1.8. Truth in Advertising
In this book's conclusionafter we've had a chance to study Python in actionwe will return to some of the bigger ideas introduced in this chapter. I want to point out up front, though, that my background is in computer science, not marketing. I plan to be brutally honest in this book, both about Python's features and about its downsides. Despite the fact that Python is one of the most easy-to-use and flexible programming languages ever created, there are indeed some pitfalls, which we will not gloss over in this book.
Let's start now. One of the first pitfalls you should know about, and a common remark made by Python newcomers, is this: Python makes it incredibly easy to quickly throw together a bad design. For some, it seems a genuine problem. Because developing programs in Python is so simple and fast compared with using traditional languages, it's easy to get wrapped up in the act of programming itself and pay less attention to the problem you are really trying to solve. If you haven't done any Python development yet, you'll find that it is an incremental, interactive, and rapid experience that encourages experimentation.
In fact, Python can be downright seductiveso much so that you may need to consciously resist the temptation to quickly implement a program in Python that works, is loaded with features, and is arguably "cool," but that leaves you as far from a maintainable implementation of your original conception as you were when you started. The natural delays built into compiled language developmentfixing compiler error messages, linking libraries, and the likearen't there in Python to apply the brakes. In fact, it's not uncommon for a Python program to run the first time you try it; there is much less syntax and there are far fewer procedures to get in your way.
This isn't necessarily all bad, of course. In most cases, the early designs that you throw together fast are steppingstones to better designs that you later keep. That is the nature of prototyping, after all, and often the reality of programming under tight schedules. But you should be warned: even with a rapid development language such as Python, there is no substitute for brainsit's always best to think before you start typing code. To date, at least, no computer programming language has managed to make "wetware" obsolete.
The Python "Secret Handshake"
I've been involved with Python for some 14 years now as of this writing, and I have seen it grow from an obscure language into one that is used in some fashion in almost every development organization. It has been a fun ride.
But looking back over the years, it seems to me that if Python truly has a single legacy, it is simply that Python has made quality a more central focus in the development world. It was almost inevitable. A language that requires its users to line up code for readability can't help but make people raise questions about good software practice in general.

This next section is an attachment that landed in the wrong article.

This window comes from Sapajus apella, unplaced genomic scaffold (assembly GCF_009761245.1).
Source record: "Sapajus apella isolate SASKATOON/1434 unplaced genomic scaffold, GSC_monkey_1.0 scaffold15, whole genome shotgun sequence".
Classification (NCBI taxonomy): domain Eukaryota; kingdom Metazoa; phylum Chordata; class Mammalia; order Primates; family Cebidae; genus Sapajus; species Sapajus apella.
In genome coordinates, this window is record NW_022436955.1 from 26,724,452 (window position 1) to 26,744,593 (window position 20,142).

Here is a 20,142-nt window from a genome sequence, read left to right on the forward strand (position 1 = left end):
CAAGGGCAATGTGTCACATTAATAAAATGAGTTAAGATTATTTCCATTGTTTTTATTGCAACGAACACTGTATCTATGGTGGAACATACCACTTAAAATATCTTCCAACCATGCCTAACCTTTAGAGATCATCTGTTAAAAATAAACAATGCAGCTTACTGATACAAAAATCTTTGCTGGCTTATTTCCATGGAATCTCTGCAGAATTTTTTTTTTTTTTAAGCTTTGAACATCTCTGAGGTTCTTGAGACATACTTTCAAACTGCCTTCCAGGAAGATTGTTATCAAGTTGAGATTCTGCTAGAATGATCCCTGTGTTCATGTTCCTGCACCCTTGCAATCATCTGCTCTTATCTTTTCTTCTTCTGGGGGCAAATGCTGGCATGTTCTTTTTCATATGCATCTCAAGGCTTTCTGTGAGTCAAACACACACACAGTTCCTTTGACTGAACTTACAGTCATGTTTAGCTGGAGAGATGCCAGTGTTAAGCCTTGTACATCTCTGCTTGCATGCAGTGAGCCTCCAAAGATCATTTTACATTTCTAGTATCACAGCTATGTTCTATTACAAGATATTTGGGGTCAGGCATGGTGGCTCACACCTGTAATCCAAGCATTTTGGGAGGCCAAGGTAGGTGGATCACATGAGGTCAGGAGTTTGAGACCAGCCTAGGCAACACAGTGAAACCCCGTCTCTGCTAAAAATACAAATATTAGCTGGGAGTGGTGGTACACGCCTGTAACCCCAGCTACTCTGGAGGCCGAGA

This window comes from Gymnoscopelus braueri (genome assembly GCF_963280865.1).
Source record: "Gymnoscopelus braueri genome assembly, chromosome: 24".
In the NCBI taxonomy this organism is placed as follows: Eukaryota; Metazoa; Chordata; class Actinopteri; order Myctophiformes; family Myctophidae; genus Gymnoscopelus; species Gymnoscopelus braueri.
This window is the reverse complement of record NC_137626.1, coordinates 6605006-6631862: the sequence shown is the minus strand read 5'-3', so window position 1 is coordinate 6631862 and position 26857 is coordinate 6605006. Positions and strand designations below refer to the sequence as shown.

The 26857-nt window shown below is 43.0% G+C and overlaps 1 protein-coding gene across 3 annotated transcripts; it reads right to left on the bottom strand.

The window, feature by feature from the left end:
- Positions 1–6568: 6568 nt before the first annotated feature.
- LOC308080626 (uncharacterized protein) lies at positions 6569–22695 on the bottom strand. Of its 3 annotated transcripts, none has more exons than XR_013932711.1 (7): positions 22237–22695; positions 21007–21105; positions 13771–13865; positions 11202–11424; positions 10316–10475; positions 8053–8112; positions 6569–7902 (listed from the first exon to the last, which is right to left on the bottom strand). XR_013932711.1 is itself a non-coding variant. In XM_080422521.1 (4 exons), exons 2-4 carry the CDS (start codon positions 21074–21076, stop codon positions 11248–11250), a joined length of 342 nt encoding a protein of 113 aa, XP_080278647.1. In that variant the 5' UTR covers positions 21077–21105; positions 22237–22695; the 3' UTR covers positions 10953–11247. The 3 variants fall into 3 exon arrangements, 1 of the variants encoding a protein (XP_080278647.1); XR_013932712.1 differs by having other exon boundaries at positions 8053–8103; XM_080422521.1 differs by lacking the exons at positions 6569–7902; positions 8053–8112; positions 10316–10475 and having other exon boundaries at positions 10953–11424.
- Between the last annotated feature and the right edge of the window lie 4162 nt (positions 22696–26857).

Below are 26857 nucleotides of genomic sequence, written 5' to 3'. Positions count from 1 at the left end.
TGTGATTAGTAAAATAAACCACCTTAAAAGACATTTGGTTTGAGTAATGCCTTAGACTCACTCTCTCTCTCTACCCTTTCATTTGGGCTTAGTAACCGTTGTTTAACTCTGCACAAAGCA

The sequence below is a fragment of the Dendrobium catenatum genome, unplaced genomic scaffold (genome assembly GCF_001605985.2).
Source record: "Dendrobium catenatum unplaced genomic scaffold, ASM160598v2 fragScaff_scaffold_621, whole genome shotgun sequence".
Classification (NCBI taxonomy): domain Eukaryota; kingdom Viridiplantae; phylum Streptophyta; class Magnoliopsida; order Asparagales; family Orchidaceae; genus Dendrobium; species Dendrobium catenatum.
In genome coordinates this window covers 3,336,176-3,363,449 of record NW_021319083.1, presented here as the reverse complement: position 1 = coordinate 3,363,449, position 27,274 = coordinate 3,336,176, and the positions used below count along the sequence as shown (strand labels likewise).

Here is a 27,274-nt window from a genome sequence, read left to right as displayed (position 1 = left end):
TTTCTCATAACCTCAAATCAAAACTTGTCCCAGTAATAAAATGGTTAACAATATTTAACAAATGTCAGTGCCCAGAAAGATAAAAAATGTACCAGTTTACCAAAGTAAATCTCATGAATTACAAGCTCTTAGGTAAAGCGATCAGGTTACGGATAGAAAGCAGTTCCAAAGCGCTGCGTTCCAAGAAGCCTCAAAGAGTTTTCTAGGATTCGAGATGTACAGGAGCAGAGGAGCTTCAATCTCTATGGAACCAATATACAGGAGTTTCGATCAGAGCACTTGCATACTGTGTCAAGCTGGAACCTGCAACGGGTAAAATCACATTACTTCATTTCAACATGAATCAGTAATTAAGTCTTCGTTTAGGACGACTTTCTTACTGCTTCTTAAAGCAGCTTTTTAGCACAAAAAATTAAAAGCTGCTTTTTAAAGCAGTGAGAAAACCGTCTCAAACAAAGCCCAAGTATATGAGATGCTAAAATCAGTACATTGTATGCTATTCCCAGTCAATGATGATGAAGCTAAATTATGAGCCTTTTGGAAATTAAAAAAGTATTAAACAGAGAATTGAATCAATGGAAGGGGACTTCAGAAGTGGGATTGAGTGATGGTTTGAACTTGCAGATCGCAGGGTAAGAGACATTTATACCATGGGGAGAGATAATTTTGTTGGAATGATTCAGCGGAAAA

Probably nothing summarizes this aspect of Python life better than the standard library this modulea sort of Easter egg in Python written by Python core developer, Tim Peters, which captures much of the design philosophy behind the language. To see this for yourself, go to any Python interactive prompt and import the module (naturally, it's available on all platforms):
>>> import this The Zen of Python, by Tim Peters Beautiful is better than ugly. Explicit is better than implicit. Simple is better than complex. Complex is better than complicated. Flat is better than nested. Sparse is better than dense. Readability counts. Special cases aren't special enough to break the rules. Although practicality beats purity. Errors should never pass silently. Unless explicitly silenced. In the face of ambiguity, refuse the temptation to guess. There should be one-- and preferably only one --obvious way to do it. Although that way may not be obvious at first unless you're Dutch. Now is better than never. Although never is often better than *right* now. If the implementation is hard to explain, it's a bad idea. If the implementation is easy to explain, it may be a good idea. Namespaces are one honking great idea -- let's do more of those! >>>
Worth special mention, the "Explicit is better than implicit" rule has become known as "EIBTI" in the Python worldone of Python's defining ideas, and one of its sharpest contrasts with other languages. As anyone who has worked in this field for more than a few years can attest, magic and engineering do not mix. Python has not always followed all of these guidelines, of course, but it comes very close. And if Python's main contribution to the software world is getting people to think about such things, it seems like a win. Besides, it looked great on the T-shirt.